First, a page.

Using the excellent forecast package by Rob Hyndman, I came across the need to not only have prediction intervals, but to simulate a number of future paths, given past observations of a time series with complex seasonalities. There is something for less complex time series with one or two seasonalities only (simulate.ets() in the forecast package), but in my case, I would require the equivalent of simulate.ets() for the more complex tbats model.

I assume that the data necessary for creating such paths is already present in the fit object, yet the possibility to create sample paths seems to be not directly accessible. Therefore, I have come up with a naive solution and would like to know, whether this approach is correct.

fit = bats(test,use.parallel=T,use.damped.trend=F,use.trend=T,seasonal.periods=seasonal.periods)

Naively, I imagine that sample paths can be constructed by using the point forecast from


> forecast(fit)
         Point Forecast    Lo 80    Hi 80    Lo 95    Hi 95
1960.016       24.48576 23.82518 25.14633 23.47550 25.49602
1960.032       24.79870 23.88004 25.71735 23.39374 26.20366
1960.048       25.31743 24.39878 26.23608 23.91247 26.72239
1960.065       25.69254 24.77389 26.61120 24.28759 27.09750 
1960.081       26.06863 25.14998 26.98729 24.66367 27.47359
1960.097       26.43215 25.51350 27.35080 25.02719 27.83711
1960.113       26.77674 25.85809 27.69540 25.37179 28.18170

and simply adding randomly drawn values from the model fitting procedure.

> fit$errors
Time Series:
Start = c(1959, 2) 
End = c(1960, 1) 
Frequency = 365 
  [1]  0.140656913 -0.455335141 -0.558989185  1.697532911 -0.114406022  0.366182718 -0.377056927  0.396144296

Therfore, with

prediction = forecast(fit)
errors = fit$errors

path = prediction$mean + sample(errors, size = length(prediction$mean))

one sample path can be constructed.

enter image description here

Is this a valid way of constructing sample paths? If not, what would be a correct way?

Thanks a lot for any help!


No, that method is not valid in general.

Here's a simple, illustrative counterexample. Assume that you have a random walk without drift:

$$Y_t = Y_{t-1} + \varepsilon_t$$ $$\varepsilon_t \sim \mathcal{N}(0,1)$$

This process falls in the TBATS class (it is just an "ANN"-type ETS model with $\alpha=1$, without any complex seasonality, or Box-Cox transform, or ARMA errors).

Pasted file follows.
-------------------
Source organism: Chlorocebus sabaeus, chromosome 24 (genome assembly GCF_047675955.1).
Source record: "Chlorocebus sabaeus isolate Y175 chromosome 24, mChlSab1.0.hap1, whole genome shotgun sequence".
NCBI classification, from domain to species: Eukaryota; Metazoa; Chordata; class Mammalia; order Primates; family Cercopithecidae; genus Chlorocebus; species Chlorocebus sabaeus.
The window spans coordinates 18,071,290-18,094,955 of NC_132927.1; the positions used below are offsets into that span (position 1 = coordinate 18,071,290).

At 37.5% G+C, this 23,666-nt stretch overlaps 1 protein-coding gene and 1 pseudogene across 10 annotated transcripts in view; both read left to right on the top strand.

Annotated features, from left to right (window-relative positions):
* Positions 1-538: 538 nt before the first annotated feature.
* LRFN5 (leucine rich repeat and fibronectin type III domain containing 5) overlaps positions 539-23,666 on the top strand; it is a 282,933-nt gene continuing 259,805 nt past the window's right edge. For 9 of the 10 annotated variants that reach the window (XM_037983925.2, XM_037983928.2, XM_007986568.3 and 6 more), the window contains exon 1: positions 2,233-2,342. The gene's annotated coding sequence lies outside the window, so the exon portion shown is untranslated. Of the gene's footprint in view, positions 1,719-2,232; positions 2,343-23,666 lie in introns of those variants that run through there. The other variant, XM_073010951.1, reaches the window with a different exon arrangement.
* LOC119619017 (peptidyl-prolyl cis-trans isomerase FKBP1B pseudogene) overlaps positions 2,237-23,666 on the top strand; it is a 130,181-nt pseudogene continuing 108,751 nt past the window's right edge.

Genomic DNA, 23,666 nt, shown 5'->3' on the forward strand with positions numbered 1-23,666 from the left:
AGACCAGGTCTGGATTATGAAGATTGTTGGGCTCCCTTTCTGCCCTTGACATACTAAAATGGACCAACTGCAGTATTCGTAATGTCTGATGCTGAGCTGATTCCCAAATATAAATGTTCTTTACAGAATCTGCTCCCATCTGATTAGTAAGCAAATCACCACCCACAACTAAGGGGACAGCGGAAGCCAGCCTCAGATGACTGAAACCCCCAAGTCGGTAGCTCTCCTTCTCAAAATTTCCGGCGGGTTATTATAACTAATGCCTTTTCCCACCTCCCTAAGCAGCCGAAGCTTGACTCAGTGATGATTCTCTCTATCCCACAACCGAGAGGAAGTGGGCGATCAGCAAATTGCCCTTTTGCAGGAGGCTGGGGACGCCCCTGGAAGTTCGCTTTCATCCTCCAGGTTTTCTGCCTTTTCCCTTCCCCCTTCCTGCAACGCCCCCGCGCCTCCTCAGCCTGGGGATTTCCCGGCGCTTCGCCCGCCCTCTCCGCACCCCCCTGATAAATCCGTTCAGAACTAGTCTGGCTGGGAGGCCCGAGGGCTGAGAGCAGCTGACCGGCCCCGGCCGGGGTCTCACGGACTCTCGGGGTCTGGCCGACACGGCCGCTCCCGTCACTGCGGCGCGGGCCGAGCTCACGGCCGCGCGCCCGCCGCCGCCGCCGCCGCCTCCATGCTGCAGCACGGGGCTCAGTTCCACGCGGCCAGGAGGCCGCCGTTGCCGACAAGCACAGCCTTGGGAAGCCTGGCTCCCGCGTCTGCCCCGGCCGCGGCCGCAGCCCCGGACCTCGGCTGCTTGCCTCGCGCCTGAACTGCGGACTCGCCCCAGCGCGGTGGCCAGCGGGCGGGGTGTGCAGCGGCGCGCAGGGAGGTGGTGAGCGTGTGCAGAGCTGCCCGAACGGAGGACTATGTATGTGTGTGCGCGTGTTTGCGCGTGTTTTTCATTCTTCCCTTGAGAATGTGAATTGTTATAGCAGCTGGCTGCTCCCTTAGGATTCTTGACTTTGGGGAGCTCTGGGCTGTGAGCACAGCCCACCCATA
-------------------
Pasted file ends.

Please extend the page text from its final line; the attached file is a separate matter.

Here's what it looks like if you use your method on simulated data:

enter image description here

The "simulated path" is flat and has a small variance, whereas the original data will stray from its mean level quite a bit. It does not "look" like the original data at all.

If we repeat the procedure many times and compute the empirical quantiles for the middle 95% of the distribution at each horizon, you will see that they are wrong compared to the prediction intervals reported by forecast.tbats (if the method worked, they should match the outer, grey intervals):

enter image description here

Many time series models can be viewed as a transformation of a sequence of uncorrelated random variables; the exact transformation depends on the model. Given a specific transformation, you can generally take the residuals (call them $\hat{\varepsilon_t}$), resample them, and then apply this transformation to simulate from the same process.

For example, the random walk transforms a sequence of uncorrelated variables $\varepsilon_t$ by the recursion stated above (the cumulative sum). If your original series ends at $T$, you can sample $\varepsilon^*_{T+1}$, from $\{ \hat{\varepsilon_1}, \ldots, \hat{\varepsilon_T} \}$, and apply the same recursion to obtain a simulated value for $Y_{T+1}$, like this:

$$Y_{T+1}^* = Y_T + \varepsilon^*_{T+1}$$

If you compute the quantiles as before, you should come close to the grey area.

In general, therefore, this kind of model-based bootstrap requires slightly different code for different models, to perform different transformations on the resampled $\varepsilon^*_t$. The function simulate.ets handles this for you for the ETS class, but there still does not seem to be an equivalent for TBATS in the package, as far as I can tell.


This is probably a very late answer but I do not see why not.

Your approach seems correct. But, there is an easier way to do it.

You have already assigned a variable name to your forecast. You simply need to plot(prediction). By adding the variable h which is the number of periods for forecasting to prediction, you can control the forecast length. For example, you could say prediction <- forecast(fit, h = 48). Note that the value of h depends on how far into the future you want to see.

  • 1
    $\begingroup$ I am not interested in the plot itself, but to have access to a set of forecasts. $\endgroup$ – Peter Lustig May 12 '16 at 12:09

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